How to Install Oracle Java Development Kit (JDK) on Debian 11


Install Oracle Java JDK on Debian 11 are needed for a variety of software applications, including Cassandra, Glassfish, Tomcat, Jetty, and Jenkins.

This guide will show you how to Install Oracle Java JDK on Debian 11. We will install Oracle’s regular JDK along with OpenJDK. After that, you can decide which version to use for your projects. Once finished, you can use the Java Runtime to run applications or the Java Development Kit (JDK) to build programs.


To finish this tutorial, you will require:

One Debian 11 server with a non-root user who has sudo enabled. To get this installed, use our first Debian 11 server setup tutorial.

Step 1 — Installing Java:

The JDK, which provides software tools for developers like a compiler and debugger, the JRE, which executes Java programs, and two primary Java installation options—OpenJDK, an open-source Java implementation included with Debian, and Oracle JDK, the original Java version that is fully maintained by Oracle, the Java developers—are the two main components of installing Java.

Oracle has acknowledged both of these versions formally. Both are produced by Oracle, however OpenJDK gains from community contributions as well because it is an open-source project. However as of Java 11, the two systems are now functionally identical, according to Oracle. whatever license to install will depend on whatever you choose as the one that best suits your needs. Moreover, OracleJDK comes with the JRE installed, but OpenJDK lets you install it separately.

Option 1—Installing the Default JRE/JDK:

One approach to install it is to use the version of Java that comes with the Debian package. Debian 11 is pre-installed with OpenJDK version 11, an open-source JRE and JDK variation compatible with Java 11. Java 11 is the most recent Long Term Support version.

Execute the following command to Install Oracle Java JDK on Debian 11:

  1. sudo apt install default-jre

The JRE will allow you to run almost all Java software.

Verify the installation with the following:

  1. java -version

The following output will return:

openjdk version "11.0.16" 2022-07-19
OpenJDK Runtime Environment (build 11.0.16+8-post-Debian-1deb11u1)
OpenJDK 64-Bit Server VM (build 11.0.16+8-post-Debian-1deb11u1, mixed mode, sharing)

Some Java-based software may require the JDK in addition to the JRE for compilation and operation. Use the following command to install the JDK and the JRE at the same time:

  1. sudo apt install default-jdk

Verify that the JDK is installed by checking the version of javac, the Java compiler:

  1. javac -version

You’ll receive the following output:

javac 11.0.16

Next, you will learn how to install Oracle’s official JDK and JRE.

Option 2 — Installing Oracle JDK 11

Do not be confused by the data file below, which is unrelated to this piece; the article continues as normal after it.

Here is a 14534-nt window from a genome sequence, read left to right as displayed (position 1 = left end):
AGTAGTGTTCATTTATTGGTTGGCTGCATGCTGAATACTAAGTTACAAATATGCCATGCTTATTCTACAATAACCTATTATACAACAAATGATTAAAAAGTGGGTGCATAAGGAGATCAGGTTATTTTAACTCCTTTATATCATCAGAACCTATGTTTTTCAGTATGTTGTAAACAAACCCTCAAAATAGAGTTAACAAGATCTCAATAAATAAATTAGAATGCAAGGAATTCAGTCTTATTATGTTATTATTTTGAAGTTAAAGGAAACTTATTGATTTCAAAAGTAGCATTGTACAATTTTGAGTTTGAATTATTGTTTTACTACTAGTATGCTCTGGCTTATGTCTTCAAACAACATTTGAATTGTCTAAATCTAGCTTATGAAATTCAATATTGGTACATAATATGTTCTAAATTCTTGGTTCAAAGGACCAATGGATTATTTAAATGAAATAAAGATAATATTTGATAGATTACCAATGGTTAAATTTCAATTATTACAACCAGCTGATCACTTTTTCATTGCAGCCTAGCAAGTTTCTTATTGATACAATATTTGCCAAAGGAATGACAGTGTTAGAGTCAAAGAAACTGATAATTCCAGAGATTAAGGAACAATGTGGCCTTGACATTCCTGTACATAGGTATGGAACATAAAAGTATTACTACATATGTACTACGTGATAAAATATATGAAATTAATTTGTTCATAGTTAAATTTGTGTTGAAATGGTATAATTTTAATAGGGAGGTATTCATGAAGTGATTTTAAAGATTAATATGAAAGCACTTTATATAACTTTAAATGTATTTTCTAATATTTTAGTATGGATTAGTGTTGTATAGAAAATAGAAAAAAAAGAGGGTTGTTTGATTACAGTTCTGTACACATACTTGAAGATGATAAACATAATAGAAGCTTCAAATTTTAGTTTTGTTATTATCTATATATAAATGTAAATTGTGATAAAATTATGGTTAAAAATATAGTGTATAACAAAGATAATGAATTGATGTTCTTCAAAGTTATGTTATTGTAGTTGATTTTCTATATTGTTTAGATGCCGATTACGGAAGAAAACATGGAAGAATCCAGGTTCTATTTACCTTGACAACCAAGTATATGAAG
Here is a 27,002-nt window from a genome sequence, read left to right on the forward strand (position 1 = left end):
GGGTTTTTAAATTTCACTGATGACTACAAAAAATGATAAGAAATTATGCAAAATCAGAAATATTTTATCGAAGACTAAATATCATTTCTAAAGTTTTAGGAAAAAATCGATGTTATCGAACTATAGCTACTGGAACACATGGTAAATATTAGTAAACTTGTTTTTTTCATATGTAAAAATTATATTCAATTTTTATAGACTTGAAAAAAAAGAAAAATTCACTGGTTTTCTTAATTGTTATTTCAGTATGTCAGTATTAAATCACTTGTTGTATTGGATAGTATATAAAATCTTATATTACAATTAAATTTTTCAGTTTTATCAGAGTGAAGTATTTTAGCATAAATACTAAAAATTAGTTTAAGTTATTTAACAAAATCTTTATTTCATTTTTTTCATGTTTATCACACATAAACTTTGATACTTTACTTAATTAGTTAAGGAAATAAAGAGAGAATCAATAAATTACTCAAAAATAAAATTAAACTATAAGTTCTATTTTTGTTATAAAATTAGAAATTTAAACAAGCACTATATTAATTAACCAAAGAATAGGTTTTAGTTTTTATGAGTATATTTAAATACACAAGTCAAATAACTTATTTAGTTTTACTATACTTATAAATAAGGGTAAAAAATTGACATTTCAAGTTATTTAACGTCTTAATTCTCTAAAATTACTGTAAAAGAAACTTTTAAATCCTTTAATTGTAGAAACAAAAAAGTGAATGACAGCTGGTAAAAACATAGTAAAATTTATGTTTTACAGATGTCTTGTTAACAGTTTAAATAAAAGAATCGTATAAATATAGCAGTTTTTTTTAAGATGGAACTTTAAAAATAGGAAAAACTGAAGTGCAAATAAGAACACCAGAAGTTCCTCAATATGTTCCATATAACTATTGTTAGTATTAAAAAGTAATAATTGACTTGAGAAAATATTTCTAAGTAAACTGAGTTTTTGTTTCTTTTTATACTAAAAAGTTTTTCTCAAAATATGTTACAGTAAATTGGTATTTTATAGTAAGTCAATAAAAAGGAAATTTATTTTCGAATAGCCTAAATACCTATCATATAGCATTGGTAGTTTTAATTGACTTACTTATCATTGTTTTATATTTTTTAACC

Oracle’s licensing agreement for Java doesn’t enable automatic installation through package managers. You must first register for an Oracle account, download the JDK manually, then add a new package repository for the version you want to use in order to install the official Oracle JDK. Then, with the aid of an independent installation script, you can utilize apt to install it. The JRE is preinstalled with Oracle JDK, therefore you don’t need to install it separately.

The installation script’s version and the Oracle JDK version you need to download must match. Get the version you require by going to the Oracle Java 11 Installer website. Your package can be found in the following figure:

The Oracle Java installer web page listing all the currently available packages

This image has a script version of 11.0.13. Oracle JDK 11.0.13 is therefore necessary. The version number may vary depending on when you install the app. You don’t need to download anything from this page because you will shortly be receiving the installation script through apt.

Next, go to the Archive Downloads and locate the version that matches the one you need.

The Oracle Java archive downloads web page where you can find versions of Java that are not the latest release.

From this list, choose the Linux x64 compressed archive .tar.gz package:

The Oracle Java 11.0.13 download webpage. Selected is the Linux x64 Compressed Archive file.

  1. A screen asking you to accept the Oracle licensing agreement will appear. To accept the licensing agreement, check the box and click the “Download” button. The download will start now. Before the download begins, you might need to connect into your Oracle account one again.After the file has finished downloading, you must move it to your server. Upload the file to your server from your local PC. Using the Windows Subsystem for Linux on macOS, Linux, or Windows, move the file to your Sammy user’s home directory using the scp command. Assuming you have the Oracle JDK file saved in the Downloads folder on your local computer, run the following command:scp Downloads/jdk-11.0.13_linux-x64_bin.tar.gz sammy@your_server_ip:~